Outdoor gym muscles in on flab
Unless you’re on the right side of 25 or genetically blessed, you won’t get that trim Umhlanga beach body lounging on the sofa scoffing pizza and binge watching miniseries. There’s a price to pay for everything.
But the good news for residents and visitors to the FunShine Coast is that it has recently got easier, or certainly cheaper, to tone flabby figures.
This after the Umhlanga Ridge Town Centre Management Association late last year completed work on an outdoor gym.
Contractors have installed 12 rugged exercise machines, some able to accommodate four or more people at a time, at a site near the firestation.
The idea, presumably, is to encourage residents to trickle out of their trendy flats in the expanding Ridge and Town Centre precincts and visit the gym in its attractively landscaped park.
And because the facility is free to the public, there’s every reason for guests from Umhlanga Ridge and Town Centre hotels to use it too.
Heck, if you were even a little bit fit it should be a doddle to jog up from one of the seaside hotels. Then, after a brisk workout, dash back to the beach for a dip and a shower.
Your correspondent isn’t quite in the high performance, lycra-clad league so arrived by car, kids in tow.
The association has planted fast-growing trees near many of the machines and in a few years’ there should be shade aplenty to shelter gym bunnies as they work up a lather.
But it was a blistering late morning in mid February, with the mercury nudging 30C when we visited.
Circumspection was required.
Some bigger, established trees were growing on the perimeter and we sat beneath one on the lawn to consider our best line of attack.
And very pleasant and peaceful it was too, save for a passing motorcade at one point: A minister or some worthy raced up Centenary Boulevard with his entourage in black SUVs, blue lights flashing and motorbikes revving, no doubt en route to the airport or a ribbon-cutting.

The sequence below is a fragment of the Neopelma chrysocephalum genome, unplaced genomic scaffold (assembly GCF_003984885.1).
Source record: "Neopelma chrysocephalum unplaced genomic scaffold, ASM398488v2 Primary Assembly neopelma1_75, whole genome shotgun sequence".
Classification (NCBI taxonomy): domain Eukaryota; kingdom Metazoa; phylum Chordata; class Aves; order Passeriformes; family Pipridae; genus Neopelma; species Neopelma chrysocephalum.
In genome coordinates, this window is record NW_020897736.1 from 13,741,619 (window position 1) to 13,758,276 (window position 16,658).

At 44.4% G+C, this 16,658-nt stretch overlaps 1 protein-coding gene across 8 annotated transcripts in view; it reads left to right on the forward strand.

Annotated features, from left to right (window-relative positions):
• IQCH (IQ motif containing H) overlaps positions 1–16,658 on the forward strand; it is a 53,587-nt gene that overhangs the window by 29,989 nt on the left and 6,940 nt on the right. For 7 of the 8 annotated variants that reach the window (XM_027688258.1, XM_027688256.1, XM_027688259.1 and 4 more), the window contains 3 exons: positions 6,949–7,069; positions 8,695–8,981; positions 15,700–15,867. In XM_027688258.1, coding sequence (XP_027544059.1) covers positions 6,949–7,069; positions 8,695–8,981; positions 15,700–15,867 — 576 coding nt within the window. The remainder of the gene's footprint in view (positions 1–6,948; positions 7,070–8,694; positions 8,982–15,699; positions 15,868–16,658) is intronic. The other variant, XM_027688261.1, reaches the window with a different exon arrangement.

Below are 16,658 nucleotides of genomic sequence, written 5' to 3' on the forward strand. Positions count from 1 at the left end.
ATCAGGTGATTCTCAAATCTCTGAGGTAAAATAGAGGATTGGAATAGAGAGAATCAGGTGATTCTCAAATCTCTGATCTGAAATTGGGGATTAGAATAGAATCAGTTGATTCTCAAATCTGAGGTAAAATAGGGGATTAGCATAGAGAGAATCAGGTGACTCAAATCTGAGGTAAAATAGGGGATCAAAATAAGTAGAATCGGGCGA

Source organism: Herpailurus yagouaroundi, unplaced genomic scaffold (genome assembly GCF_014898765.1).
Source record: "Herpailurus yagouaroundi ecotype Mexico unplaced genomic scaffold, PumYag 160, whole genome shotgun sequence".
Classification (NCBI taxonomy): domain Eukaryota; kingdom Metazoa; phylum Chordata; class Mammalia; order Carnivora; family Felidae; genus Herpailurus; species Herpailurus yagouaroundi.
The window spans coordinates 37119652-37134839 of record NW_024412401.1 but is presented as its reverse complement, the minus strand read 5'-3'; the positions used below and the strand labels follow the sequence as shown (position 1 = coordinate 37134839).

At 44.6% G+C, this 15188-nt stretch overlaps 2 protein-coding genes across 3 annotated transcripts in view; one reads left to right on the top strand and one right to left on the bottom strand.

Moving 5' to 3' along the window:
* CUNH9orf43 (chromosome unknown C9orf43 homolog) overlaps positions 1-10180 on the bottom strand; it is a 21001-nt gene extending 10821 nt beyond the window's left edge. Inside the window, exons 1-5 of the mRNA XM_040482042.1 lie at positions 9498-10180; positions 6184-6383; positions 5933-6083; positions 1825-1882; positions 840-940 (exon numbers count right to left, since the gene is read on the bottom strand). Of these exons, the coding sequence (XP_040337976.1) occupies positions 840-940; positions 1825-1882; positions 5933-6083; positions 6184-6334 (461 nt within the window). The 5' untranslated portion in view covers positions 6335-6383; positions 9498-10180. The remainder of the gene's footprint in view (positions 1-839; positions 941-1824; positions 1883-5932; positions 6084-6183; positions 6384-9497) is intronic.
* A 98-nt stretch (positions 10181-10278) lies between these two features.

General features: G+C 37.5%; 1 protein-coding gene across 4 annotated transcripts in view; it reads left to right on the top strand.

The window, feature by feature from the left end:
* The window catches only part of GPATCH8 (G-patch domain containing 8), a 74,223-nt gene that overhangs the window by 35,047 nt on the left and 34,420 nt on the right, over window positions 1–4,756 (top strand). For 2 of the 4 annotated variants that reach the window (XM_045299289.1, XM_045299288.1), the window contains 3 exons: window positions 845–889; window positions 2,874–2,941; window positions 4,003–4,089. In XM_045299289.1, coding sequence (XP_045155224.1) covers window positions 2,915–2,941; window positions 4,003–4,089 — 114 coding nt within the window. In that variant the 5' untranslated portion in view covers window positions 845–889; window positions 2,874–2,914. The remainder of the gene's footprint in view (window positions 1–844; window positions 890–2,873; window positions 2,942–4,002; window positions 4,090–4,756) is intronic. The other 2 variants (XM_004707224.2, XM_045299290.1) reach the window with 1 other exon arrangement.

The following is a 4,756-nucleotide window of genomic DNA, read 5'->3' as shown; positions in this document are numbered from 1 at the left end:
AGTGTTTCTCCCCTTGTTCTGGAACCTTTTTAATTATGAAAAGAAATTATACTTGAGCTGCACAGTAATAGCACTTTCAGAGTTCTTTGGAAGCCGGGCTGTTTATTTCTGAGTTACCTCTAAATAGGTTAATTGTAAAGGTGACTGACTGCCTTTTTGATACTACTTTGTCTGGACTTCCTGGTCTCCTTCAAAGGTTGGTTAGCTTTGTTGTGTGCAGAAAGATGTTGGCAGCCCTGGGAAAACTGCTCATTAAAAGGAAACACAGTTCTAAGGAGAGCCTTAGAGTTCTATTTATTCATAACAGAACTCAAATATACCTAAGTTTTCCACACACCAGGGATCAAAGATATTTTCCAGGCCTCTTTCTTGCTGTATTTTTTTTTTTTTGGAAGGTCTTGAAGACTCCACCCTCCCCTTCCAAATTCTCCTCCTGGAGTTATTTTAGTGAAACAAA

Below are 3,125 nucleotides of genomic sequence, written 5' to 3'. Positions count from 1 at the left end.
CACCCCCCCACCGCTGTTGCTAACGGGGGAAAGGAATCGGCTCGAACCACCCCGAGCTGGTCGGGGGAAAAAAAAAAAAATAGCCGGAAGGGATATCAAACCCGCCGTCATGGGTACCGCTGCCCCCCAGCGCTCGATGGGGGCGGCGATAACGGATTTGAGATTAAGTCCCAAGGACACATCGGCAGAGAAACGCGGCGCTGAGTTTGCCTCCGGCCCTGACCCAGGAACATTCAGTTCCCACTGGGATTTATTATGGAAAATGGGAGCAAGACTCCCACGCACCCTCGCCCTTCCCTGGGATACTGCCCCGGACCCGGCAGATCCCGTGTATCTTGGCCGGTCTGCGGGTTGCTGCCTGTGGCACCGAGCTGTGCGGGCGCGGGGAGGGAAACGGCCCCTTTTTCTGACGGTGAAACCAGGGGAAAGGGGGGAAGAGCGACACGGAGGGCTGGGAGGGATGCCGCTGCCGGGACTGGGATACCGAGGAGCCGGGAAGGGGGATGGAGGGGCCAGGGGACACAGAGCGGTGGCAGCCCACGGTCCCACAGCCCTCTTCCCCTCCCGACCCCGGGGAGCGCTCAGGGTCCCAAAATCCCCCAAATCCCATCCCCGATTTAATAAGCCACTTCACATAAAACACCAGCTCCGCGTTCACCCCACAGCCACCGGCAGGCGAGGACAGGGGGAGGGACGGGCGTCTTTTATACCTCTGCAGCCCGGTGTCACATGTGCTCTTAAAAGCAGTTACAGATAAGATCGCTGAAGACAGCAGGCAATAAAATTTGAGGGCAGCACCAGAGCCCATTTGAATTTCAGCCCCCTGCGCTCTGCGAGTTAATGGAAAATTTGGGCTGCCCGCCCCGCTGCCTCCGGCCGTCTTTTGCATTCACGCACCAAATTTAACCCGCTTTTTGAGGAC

The exercise machines have been arranged circuit fashion and linked by a wide concrete path.
The fast and the furious probably run from one machine to the next, wrapping up their workout lickety-split before heading off to own the day or to do whatever highly effective people do.
But we took a leisurely stroll around the about one-acre park, inspecting the apparatuses with trained journalistic detachment.
It was about then we came upon Lucas Reardon and his six-year-old daughter, Bryn Reardon.
(Mrs Reardon, we learnt, was nearby, refusing to leave the family’s air-conditioned car.)
The Reardons live in Redhill, a few kilometres to the southwest, but had previously stayed in Manhattan Mews, in what passes for low-cost housing in upmarket Umhlanga, according to Reardon Snr.
They had come to the outdoor gym that morning for an outing and collected a few young friends from the old neighbourhood along the way.
We soon press-ganged the kids into playing photographic models and they tried out some of the machines while smiling for the camera.
Affixed to many of the machines were instructions on how to use them; recommended number of repetitions for differing levels of fitness; and a description of the muscle groups targeted.